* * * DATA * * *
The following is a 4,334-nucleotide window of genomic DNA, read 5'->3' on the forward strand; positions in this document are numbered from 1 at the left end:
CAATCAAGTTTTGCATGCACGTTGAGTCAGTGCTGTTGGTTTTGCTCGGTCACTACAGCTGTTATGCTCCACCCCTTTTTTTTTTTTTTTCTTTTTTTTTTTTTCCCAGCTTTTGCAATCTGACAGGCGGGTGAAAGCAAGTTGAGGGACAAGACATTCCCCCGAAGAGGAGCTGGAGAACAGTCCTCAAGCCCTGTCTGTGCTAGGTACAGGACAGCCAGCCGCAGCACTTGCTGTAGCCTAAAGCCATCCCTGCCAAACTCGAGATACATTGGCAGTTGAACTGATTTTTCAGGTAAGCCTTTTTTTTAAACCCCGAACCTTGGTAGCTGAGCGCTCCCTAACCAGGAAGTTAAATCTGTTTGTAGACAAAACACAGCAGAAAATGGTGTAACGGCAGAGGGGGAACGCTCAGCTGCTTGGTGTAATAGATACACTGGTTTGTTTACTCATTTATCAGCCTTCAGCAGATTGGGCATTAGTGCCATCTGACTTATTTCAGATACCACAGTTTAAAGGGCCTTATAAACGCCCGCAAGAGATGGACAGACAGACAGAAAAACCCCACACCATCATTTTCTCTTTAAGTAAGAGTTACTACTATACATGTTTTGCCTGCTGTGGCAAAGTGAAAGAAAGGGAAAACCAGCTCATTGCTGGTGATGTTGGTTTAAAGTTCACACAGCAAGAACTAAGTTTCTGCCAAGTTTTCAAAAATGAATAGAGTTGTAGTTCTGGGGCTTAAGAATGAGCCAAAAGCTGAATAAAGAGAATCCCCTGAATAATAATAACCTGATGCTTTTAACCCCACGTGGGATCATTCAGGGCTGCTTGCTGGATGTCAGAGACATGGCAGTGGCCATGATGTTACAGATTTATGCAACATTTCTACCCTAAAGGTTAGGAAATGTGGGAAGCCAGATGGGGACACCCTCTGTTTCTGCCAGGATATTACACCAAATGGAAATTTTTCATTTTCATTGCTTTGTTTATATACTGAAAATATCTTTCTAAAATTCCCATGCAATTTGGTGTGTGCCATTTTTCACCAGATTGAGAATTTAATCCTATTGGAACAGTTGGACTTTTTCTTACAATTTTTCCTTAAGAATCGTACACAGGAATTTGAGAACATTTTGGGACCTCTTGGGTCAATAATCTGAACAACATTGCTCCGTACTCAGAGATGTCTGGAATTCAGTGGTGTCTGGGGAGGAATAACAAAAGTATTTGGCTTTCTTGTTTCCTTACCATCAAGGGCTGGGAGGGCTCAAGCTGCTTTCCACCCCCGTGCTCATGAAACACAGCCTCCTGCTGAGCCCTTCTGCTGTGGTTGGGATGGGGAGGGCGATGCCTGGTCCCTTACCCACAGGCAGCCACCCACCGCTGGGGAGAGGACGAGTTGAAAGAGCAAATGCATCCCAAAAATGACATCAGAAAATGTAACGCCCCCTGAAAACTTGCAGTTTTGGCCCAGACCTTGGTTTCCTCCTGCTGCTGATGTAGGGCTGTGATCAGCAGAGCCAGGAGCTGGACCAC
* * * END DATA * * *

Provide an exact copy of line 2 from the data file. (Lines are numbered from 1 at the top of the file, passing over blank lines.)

CAATCAAGTTTTGCATGCACGTTGAGTCAGTGCTGTTGGTTTTGCTCGGTCACTACAGCTGTTATGCTCCACCCCTTTTTTTTTTTTTTTCTTTTTTTTTTTTTCCCAGCTTTTGCAATCTGACAGGCGGGTGAAAGCAAGTTGAGGGACAAGACATTCCCCCGAAGAGGAGCTGGAGAACAGTCCTCAAGCCCTGTCTGTGCTAGGTACAGGACAGCCAGCCGCAGCACTTGCTGTAGCCTAAAGCCATCCCTGCCAAACTCGAGATACATTGGCAGTTGAACTGATTTTTCAGGTAAGCCTTTTTTTTAAACCCCGAACCTTGGTAGCTGAGCGCTCCCTAACCAGGAAGTTAAATCTGTTTGTAGACAAAACACAGCAGAAAATGGTGTAACGGCAGAGGGGGAACGCTCAGCTGCTTGGTGTAATAGATACACTGGTTTGTTTACTCATTTATCAGCCTTCAGCAGATTGGGCATTAGTGCCATCTGACTTATTTCAGATACCACAGTTTAAAGGGCCTTATAAACGCCCGCAAGAGATGGACAGACAGACAGAAAAACCCCACACCATCATTTTCTCTTTAAGTAAGAGTTACTACTATACATGTTTTGCCTGCTGTGGCAAAGTGAAAGAAAGGGAAAACCAGCTCATTGCTGGTGATGTTGGTTTAAAGTTCACACAGCAAGAACTAAGTTTCTGCCAAGTTTTCAAAAATGAATAGAGTTGTAGTTCTGGGGCTTAAGAATGAGCCAAAAGCTGAATAAAGAGAATCCCCTGAATAATAATAACCTGATGCTTTTAACCCCACGTGGGATCATTCAGGGCTGCTTGCTGGATGTCAGAGACATGGCAGTGGCCATGATGTTACAGATTTATGCAACATTTCTACCCTAAAGGTTAGGAAATGTGGGAAGCCAGATGGGGACACCCTCTGTTTCTGCCAGGATATTACACCAAATGGAAATTTTTCATTTTCATTGCTTTGTTTATATACTGAAAATATCTTTCTAAAATTCCCATGCAATTTGGTGTGTGCCATTTTTCACCAGATTGAGAATTTAATCCTATTGGAACAGTTGGACTTTTTCTTACAATTTTTCCTTAAGAATCGTACACAGGAATTTGAGAACATTTTGGGACCTCTTGGGTCAATAATCTGAACAACATTGCTCCGTACTCAGAGATGTCTGGAATTCAGTGGTGTCTGGGGAGGAATAACAAAAGTATTTGGCTTTCTTGTTTCCTTACCATCAAGGGCTGGGAGGGCTCAAGCTGCTTTCCACCCCCGTGCTCATGAAACACAGCCTCCTGCTGAGCCCTTCTGCTGTGGTTGGGATGGGGAGGGCGATGCCTGGTCCCTTACCCACAGGCAGCCACCCACCGCTGGGGAGAGGACGAGTTGAAAGAGCAAATGCATCCCAAAAATGACATCAGAAAATGTAACGCCCCCTGAAAACTTGCAGTTTTGGCCCAGACCTTGGTTTCCTCCTGCTGCTGATGTAGGGCTGTGATCAGCAGAGCCAGGAGCTGGACCAC